Milan hosts Salone del Mobile, the annual furniture trade show and design week, this month. Think of it as the furniture industry's CES or SXSW. While there's plenty to discover in the smaller galleries and off-site installations, the fair itself can feel like an eerie case of deja vu when the pieces on view become homogenous, big brands reprise safe design classics, and there are few changes year after year other than a fabric refresh.
To New York–based designer and performance artist Nikolas Gregory that's a byproduct of economics: Only the biggest and most conservative brands with deep coffers can afford to show their goods. Emerging designers—who are typically more experimental and adventurous—on a shoestring budget are left hoping their work will be selected for SaloneSatellite—a curated section of the fair that's free for the chosen exhibitors—or to find cheaper space somewhere else, which is likely has less foot traffic and exposure.
Gregory's latest piece, Coup de Cushion, aims to be a coup de grâce for the bland, lackluster work in the cavernous trade show halls. He's making and distributing whoopee cushions and inviting people to place them on pieces they believe to be poorly designed. He thinks of it as a Golden Raspberry Award for the furniture industry and says in a statement:
The fair is an amazing event but a lot of work gets in only because it was well financed or they were the same designer that has been exhibited year after year. This results in many poor/boring designs being exhibited at the fair whereas designers with great work but without financial backing or without good credibility are left under-represented. We also realized that there is no way for fairgoers to express their actual opinions about this poor/boring work at the show and, therefore, little opportunity for critique.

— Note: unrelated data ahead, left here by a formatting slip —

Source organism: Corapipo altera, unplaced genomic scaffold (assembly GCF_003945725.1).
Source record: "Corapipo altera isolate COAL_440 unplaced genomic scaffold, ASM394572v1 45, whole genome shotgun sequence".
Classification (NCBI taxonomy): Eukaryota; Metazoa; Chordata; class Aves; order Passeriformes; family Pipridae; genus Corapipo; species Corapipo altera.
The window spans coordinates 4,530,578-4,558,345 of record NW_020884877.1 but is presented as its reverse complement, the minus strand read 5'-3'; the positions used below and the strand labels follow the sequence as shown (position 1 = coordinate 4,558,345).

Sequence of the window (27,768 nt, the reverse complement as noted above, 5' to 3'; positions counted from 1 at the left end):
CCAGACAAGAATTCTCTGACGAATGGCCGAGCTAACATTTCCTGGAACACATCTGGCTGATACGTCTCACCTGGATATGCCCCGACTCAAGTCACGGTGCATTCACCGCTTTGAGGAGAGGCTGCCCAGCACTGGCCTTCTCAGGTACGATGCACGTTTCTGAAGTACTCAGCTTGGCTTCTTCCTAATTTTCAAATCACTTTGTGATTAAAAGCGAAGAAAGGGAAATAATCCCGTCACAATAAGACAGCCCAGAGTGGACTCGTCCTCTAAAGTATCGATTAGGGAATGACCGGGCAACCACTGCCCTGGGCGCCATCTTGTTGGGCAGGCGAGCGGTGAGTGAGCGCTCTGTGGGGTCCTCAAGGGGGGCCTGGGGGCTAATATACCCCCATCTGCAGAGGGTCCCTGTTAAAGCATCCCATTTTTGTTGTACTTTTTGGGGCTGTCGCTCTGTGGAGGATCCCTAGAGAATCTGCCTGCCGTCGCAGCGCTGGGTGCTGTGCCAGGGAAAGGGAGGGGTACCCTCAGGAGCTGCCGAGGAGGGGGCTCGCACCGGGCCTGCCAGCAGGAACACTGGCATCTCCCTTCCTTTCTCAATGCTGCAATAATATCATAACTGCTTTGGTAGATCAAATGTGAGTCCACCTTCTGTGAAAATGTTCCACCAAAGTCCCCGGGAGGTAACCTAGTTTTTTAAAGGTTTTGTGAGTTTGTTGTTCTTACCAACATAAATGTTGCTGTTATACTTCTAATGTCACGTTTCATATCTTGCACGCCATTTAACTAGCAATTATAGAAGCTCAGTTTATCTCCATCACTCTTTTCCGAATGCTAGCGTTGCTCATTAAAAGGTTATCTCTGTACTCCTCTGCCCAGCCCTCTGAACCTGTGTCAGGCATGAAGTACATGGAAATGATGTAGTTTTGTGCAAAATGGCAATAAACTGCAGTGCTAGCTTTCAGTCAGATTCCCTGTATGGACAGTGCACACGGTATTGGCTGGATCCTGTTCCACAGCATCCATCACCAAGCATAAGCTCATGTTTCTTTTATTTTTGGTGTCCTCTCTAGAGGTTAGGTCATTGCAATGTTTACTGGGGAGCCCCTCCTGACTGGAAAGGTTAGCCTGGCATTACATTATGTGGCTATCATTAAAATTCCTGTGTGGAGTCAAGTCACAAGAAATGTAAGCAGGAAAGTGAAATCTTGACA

The whoopee cushions are emblazoned with "f art" on one side and—and his design studio's logo on the other. Gregory encourages people to upload their photos to social media using the hashtag #coupdecushion. He calls it a "funny bit of activism."
"I don’t mean it to be malicious—I want it to be a fun, tongue-in-cheek commentary," Gregory tells Co.Design. "I really think that for the large companies their name is what carries them—they essentially can show anything. Last year, the takeaway for me was I remembered [brand] names and the beautiful booths. The designs were secondary."
If this seems like a publicity stunt, it certainly is, and Gregory is no stranger to provocative work. Since opening his studio in Queens last year, he's created a ring called Ripley that receives its "custom" oxidized finish by passing through a person's complete digestive system. He also produced Style Church—a fake site that sells outfits and "pre-loaded" social media profiles based on how marketers stereotype consumers—to lampoon the state of consumerism today. His most high-profile project is Higher Tides, a fake real estate company that profits off of rising sea levels and aims to raise awareness about climate change.
Will Coup de Cushion shed more light on the perceived inequity in the design business today? If the sound of whoopee cushion farts permeates all those fancy furniture booths, then we'll know for sure.
All Images: courtesy Nikolas Gregory